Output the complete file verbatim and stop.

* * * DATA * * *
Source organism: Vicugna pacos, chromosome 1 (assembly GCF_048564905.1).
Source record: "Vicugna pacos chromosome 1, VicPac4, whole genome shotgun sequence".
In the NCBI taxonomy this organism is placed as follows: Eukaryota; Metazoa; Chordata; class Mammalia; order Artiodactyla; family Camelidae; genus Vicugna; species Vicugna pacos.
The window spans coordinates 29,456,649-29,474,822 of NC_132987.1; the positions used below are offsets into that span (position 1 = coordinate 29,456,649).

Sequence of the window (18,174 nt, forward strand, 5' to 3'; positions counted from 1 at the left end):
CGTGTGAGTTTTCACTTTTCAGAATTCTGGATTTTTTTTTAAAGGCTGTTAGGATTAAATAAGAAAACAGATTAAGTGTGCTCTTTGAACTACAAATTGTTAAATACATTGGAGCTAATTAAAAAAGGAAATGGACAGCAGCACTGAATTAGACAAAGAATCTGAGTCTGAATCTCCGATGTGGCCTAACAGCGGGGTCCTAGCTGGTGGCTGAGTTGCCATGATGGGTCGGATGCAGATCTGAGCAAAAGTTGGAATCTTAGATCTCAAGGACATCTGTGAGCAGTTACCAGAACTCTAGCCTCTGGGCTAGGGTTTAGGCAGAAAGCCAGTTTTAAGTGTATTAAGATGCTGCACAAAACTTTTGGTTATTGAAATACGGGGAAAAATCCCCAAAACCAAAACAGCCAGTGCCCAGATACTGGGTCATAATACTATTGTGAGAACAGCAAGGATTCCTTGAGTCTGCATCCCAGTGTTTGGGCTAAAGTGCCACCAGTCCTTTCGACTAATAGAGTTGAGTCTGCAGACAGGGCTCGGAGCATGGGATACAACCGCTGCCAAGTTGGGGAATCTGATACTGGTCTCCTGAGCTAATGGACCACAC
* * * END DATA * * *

Source organism: Vicugna pacos, chromosome 1 (assembly GCF_048564905.1).
Source record: "Vicugna pacos chromosome 1, VicPac4, whole genome shotgun sequence".
In the NCBI taxonomy this organism is placed as follows: Eukaryota; Metazoa; Chordata; class Mammalia; order Artiodactyla; family Camelidae; genus Vicugna; species Vicugna pacos.
The window spans coordinates 29,456,649-29,474,822 of NC_132987.1; the positions used below are offsets into that span (position 1 = coordinate 29,456,649).

Sequence of the window (18,174 nt, forward strand, 5' to 3'; positions counted from 1 at the left end):
CGTGTGAGTTTTCACTTTTCAGAATTCTGGATTTTTTTTTAAAGGCTGTTAGGATTAAATAAGAAAACAGATTAAGTGTGCTCTTTGAACTACAAATTGTTAAATACATTGGAGCTAATTAAAAAAGGAAATGGACAGCAGCACTGAATTAGACAAAGAATCTGAGTCTGAATCTCCGATGTGGCCTAACAGCGGGGTCCTAGCTGGTGGCTGAGTTGCCATGATGGGTCGGATGCAGATCTGAGCAAAAGTTGGAATCTTAGATCTCAAGGACATCTGTGAGCAGTTACCAGAACTCTAGCCTCTGGGCTAGGGTTTAGGCAGAAAGCCAGTTTTAAGTGTATTAAGATGCTGCACAAAACTTTTGGTTATTGAAATACGGGGAAAAATCCCCAAAACCAAAACAGCCAGTGCCCAGATACTGGGTCATAATACTATTGTGAGAACAGCAAGGATTCCTTGAGTCTGCATCCCAGTGTTTGGGCTAAAGTGCCACCAGTCCTTTCGACTAATAGAGTTGAGTCTGCAGACAGGGCTCGGAGCATGGGATACAACCGCTGCCAAGTTGGGGAATCTGATACTGGTCTCCTGAGCTAATGGACCACAC